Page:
Regarding your comment, it is definitively true that choosing a wrong functional form would violate assumption 1. However, I looked at the post on assumption 3 again and I couldn’t find me stating that a wrong functional form violates assumption 3. Correct me if I am wrong, but could it be that you equate a wrong functional form with an omitted variable problem? In my understanding these two problems are not identical, the functional form relates to the form of the function between the model and the dependent variable, while the omitted variable problem relates to a missing variable in the X matrix. Which is a different thing altogether. However, let me know if I misinterpreted your comment.

      Nevertheless, I agree that I should be much clearer on this issue. I will revise the post as soon as I find some time.

      I hope that my answer helped you in some way and let me know if you have any further questions.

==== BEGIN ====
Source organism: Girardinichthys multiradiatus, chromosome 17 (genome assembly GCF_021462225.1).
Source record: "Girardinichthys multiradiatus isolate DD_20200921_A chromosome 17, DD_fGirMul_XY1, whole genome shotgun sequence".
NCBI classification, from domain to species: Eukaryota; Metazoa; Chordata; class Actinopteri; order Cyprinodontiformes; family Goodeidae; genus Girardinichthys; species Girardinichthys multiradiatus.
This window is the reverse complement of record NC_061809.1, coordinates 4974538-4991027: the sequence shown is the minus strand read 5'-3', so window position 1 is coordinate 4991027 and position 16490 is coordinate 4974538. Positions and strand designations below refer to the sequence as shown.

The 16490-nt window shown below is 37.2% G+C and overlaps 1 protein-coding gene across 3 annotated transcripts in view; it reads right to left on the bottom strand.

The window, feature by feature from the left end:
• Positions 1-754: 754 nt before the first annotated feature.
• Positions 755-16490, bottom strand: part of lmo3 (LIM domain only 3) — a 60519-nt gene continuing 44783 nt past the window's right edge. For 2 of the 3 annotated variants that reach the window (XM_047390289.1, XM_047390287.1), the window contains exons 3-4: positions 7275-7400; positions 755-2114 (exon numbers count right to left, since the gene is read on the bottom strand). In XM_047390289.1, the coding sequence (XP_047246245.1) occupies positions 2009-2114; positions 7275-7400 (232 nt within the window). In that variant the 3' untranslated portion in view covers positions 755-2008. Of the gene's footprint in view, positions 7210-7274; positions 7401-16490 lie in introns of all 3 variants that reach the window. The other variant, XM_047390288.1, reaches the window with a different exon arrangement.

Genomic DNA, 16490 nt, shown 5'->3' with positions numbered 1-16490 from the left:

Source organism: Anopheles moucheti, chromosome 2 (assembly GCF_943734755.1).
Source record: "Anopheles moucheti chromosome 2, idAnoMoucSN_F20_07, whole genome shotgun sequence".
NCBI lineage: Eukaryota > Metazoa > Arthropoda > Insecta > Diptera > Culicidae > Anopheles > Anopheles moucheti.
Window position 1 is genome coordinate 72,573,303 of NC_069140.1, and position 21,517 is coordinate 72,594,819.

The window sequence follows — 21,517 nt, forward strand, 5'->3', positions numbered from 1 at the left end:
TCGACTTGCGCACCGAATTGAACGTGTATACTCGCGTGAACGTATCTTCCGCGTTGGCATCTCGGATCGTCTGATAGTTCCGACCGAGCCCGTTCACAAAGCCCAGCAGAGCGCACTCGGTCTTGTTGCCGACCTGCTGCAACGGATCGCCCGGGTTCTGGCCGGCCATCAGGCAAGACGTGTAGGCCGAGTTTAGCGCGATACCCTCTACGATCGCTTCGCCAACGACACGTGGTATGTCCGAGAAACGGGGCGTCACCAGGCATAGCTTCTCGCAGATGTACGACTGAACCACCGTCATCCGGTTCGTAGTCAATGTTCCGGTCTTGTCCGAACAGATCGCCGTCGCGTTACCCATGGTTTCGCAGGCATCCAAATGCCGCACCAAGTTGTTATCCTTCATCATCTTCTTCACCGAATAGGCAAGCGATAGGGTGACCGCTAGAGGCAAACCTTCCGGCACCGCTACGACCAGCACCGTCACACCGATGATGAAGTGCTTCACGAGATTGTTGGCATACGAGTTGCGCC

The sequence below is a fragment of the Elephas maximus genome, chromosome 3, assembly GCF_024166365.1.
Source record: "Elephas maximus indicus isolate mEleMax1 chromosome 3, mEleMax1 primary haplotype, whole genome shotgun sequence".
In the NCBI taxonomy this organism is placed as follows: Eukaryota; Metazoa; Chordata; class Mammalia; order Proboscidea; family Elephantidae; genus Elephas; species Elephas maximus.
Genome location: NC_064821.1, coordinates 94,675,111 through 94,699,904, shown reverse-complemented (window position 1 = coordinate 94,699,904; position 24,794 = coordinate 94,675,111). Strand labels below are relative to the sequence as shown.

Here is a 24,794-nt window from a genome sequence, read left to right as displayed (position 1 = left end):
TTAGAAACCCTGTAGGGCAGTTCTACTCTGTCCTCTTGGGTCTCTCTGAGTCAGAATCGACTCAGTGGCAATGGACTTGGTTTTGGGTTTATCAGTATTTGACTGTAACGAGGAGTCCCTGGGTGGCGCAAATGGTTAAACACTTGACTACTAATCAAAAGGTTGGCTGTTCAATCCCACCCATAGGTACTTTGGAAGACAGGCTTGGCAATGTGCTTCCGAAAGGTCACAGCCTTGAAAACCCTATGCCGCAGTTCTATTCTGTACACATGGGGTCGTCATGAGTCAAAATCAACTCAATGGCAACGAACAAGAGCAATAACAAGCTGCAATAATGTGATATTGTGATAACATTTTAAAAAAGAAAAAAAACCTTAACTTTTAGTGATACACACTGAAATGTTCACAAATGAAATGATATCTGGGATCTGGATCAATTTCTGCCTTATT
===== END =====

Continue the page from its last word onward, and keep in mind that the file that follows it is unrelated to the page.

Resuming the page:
Cheers!

  8. Pingback: Linear Probability Models | Causal Design PBC

  9. kdonavin says:

    FYI: The title of this post is currently “Assumptions of Classical Linerar Regressionmodels (CLRM)” but should be “Assumptions of Classical Linear Regression Models (CLRM)”

  10. RD says:

    What about cov(ei,ej)=0? or cov (ei,ej I Xi,Xj)=0. Please explain what are these eis.
    In Population each Xi has a distribution of Ys generated though eis. So given Xi and Xj, we have two sets of vectors of eis( ekis(k=1to n1) for Xi and eljs(l=1 to n2) for Xj.
    OR
    it is related to sample data only where each xi has only one ei. In that case given Xi and Xj, there are only two es: ei and ej. Then what is the meaning of Cov(ei,ej).

    I am not clear about the mechanics of this covariance.
    I shall be grateful if you please explain by giving appropriate dataset of es.

  11. Pingback: Assumptions of Classical Linear Regression Models (CLRM) | amritajha

Leave a Reply

Fill in your details below or click an icon to log in:

WordPress.com Logo

You are commenting using your WordPress.com account. Log Out / Change )

Twitter picture

You are commenting using your Twitter account. Log Out / Change )

Facebook photo

You are commenting using your Facebook account. Log Out / Change )

Google+ photo

You are commenting using your Google+ account. Log Out / Change )

Connecting to %s